Why Democrats Are Eager To Make Climate Change A Central Issue In The 2020 Campaign

Apr 23, 2019
Originally published on April 23, 2019 5:15 pm
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ARI SHAPIRO, HOST:

Heading into the 2020 election, a majority of voters say climate change is a very important issue. Democratic presidential hopefuls are talking about it more than in previous elections. NPR's Scott Detrow has more on what they're promising.

SCOTT DETROW, BYLINE: The past few presidential campaigns, climate activists like Bill McKibben have been left begging for climate questions to be included in debates and have ended up disappointed.

BILL MCKIBBEN: This time around, I'm not worried in the least. I think it's going to be one of the central topics in the primary. And then I think whoever wins the Democratic nomination is going to try and ram the issues straight down Trump's throat.

DETROW: So far, Democratic candidates have mostly talked about climate change through the framework of the Green New Deal, an ambitious but vague plan put forward by freshman New York Congresswoman Alexandria Ocasio-Cortez.

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ALEXANDRIA OCASIO-CORTEZ: Even the solutions that we have considered big and bold are nowhere near the scale of the actual problem that climate change presents to us, to our country and to the world.

DETROW: That's why she proposed shifting the country to clean and emission-free energy over a relatively short timespan. As challenging and politically unlikely as the framework is, Elizabeth Warren and every other U.S. senator running for president have co-sponsored it.

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ELIZABETH WARREN: I support a Green New Deal that will aggressively tackle climate change, income inequality and racial injustice.

DETROW: Still, climate change policies have taken a bit of a backseat. Candidates talk about it, but not as much as they talk about health care, student loans or jobs. The exception - Washington Governor Jay Inslee, who's campaigning on climate change and pretty much nothing else. He recently explained why to New Hampshire Public Radio.

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JAY INSLEE: Defeating climate change has to be the No. 1 priority of the United States. If it is not job one, it won't get done. And we need to make it the first and foremost priority of the next president.

DETROW: Bill McKibben is optimistic about what he's seen so far. The climate activism group he co-founded, 350.org, is grading candidates on three key criteria - support for the Green New Deal, opposition to new drilling and turning down financial support from oil and gas companies.

MCKIBBEN: Pretty much all the candidates have checked at least one of those boxes, and a bunch have checked all three. And we keep seeing really good and aggressive policy.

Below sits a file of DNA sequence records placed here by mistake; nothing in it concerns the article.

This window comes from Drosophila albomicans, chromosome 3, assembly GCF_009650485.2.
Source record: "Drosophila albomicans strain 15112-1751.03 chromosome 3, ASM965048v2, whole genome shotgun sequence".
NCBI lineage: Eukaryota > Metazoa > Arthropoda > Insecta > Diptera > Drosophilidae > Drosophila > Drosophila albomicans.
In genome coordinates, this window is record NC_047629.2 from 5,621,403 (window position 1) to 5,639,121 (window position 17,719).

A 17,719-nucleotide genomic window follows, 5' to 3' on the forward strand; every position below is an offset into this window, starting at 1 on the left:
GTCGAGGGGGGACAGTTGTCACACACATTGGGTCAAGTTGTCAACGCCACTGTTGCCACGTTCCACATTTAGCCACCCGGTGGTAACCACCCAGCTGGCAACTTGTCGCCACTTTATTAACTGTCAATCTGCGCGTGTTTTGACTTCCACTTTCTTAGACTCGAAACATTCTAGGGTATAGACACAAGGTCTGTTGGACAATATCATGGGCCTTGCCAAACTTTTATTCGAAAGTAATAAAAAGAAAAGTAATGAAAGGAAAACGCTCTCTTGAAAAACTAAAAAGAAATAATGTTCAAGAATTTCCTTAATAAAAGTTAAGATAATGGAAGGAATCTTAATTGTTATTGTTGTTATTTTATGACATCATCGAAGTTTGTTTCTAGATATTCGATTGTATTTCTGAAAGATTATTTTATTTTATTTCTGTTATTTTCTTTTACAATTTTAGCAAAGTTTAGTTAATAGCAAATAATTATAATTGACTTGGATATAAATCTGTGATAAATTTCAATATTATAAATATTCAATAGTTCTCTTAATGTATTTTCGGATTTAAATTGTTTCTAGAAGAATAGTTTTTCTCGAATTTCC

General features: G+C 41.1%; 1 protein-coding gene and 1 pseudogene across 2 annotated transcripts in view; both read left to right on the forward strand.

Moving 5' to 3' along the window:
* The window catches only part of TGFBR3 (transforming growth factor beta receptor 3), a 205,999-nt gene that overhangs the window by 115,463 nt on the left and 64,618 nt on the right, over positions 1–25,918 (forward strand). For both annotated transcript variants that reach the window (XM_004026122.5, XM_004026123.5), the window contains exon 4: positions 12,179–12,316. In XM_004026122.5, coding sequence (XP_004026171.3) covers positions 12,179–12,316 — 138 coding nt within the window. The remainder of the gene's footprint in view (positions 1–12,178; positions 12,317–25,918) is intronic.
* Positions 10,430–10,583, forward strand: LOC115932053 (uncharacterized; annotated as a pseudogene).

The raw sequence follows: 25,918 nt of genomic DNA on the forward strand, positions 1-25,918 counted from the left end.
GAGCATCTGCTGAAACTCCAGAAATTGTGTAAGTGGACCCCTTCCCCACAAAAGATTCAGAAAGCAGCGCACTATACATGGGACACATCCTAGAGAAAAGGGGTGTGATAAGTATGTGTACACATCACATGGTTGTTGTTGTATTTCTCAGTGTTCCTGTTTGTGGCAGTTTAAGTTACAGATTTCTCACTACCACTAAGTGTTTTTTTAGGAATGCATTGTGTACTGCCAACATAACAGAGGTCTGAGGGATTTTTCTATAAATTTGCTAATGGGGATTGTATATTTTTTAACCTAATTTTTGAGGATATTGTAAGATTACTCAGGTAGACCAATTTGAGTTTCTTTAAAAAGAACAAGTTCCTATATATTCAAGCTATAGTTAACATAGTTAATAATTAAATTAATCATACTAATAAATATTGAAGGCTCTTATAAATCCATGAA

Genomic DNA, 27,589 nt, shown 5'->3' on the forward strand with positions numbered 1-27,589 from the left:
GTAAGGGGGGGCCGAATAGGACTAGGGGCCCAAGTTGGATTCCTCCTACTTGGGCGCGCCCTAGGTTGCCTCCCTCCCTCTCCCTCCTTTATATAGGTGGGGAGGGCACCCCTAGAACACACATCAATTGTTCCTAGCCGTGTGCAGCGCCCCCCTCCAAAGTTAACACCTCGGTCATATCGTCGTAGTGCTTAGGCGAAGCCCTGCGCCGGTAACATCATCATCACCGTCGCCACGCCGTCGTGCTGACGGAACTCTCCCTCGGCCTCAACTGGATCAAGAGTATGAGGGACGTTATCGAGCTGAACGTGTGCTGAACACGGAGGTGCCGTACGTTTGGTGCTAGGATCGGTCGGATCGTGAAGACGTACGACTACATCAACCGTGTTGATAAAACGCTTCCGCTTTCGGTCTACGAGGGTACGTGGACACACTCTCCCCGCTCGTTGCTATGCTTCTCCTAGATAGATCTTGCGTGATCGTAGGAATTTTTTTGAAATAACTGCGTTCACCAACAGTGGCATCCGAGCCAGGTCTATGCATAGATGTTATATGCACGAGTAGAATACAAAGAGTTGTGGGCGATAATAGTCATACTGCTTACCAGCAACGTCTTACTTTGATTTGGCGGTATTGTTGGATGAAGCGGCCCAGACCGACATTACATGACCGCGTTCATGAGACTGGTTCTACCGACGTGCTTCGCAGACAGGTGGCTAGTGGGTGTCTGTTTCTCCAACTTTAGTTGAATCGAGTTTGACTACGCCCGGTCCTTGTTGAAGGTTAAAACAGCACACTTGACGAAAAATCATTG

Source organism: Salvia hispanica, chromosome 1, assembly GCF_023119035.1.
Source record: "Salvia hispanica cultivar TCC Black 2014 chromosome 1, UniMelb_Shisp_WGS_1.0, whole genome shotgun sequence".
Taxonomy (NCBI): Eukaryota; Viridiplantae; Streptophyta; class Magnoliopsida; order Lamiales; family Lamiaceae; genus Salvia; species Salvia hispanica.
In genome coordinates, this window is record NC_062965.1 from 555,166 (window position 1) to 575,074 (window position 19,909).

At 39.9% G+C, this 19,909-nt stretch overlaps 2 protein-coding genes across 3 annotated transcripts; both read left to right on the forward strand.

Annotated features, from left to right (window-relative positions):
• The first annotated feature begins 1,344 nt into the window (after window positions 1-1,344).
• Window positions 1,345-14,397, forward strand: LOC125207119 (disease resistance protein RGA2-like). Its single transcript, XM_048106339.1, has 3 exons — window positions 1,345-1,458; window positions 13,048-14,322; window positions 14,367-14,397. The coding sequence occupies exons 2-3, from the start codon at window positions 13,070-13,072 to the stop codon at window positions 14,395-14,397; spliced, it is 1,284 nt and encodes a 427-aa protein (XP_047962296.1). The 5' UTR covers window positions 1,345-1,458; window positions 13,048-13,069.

DETROW: One platform McKibben singled out - Elizabeth Warren's recent proposal to not only ban drilling on federally owned lands, but to build enough new wind and solar projects on them to produce 10 percent of the country's electricity. Every Democrat running for president would rejoin the Paris climate accord, the international pledge to lower carbon emissions that President Trump took the United States out of.

Trump and most Republicans in Congress have long dismissed climate as a serious issue. They frame the Green New Deal as a socialist, big-government power grab. National polls show more than 7 in 10 Americans think there's solid evidence of climate change. Democrats like Warren see those numbers as a sign Republicans are out of step with voters.

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WARREN: They routinely dismiss the impacts of climate change and deny clear evidence that we must take action. They refuse even to say the words climate change. That's not leadership.

DETROW: Christopher Borick of Muhlenberg College has been polling on climate-related questions for a decade. He says even if voters want to hear more about things like health care from candidates, climate change is gradually becoming something more and more people think about as they make up their minds.

CHRISTOPHER BORICK: And I think that is, in part, driven by individual experiences with climate change as they see it more in their daily lives. It's starting to become a bigger priority in terms of their voting strategies.

DETROW: That's why more and more Democrats like South Bend, Ind., Mayor Pete Buttigieg keep framing the climate conversation around recent natural disasters.

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PETE BUTTIGIEG: We've seen it in the floods in Nebraska, the tornadoes in Alabama, the hurricane in Puerto Rico and the fires in California.

DETROW: What activists like McKibben will be looking for - whether Democrats keep talking about climate change once the primaries are over. Scott Detrow, NPR News, Washington.

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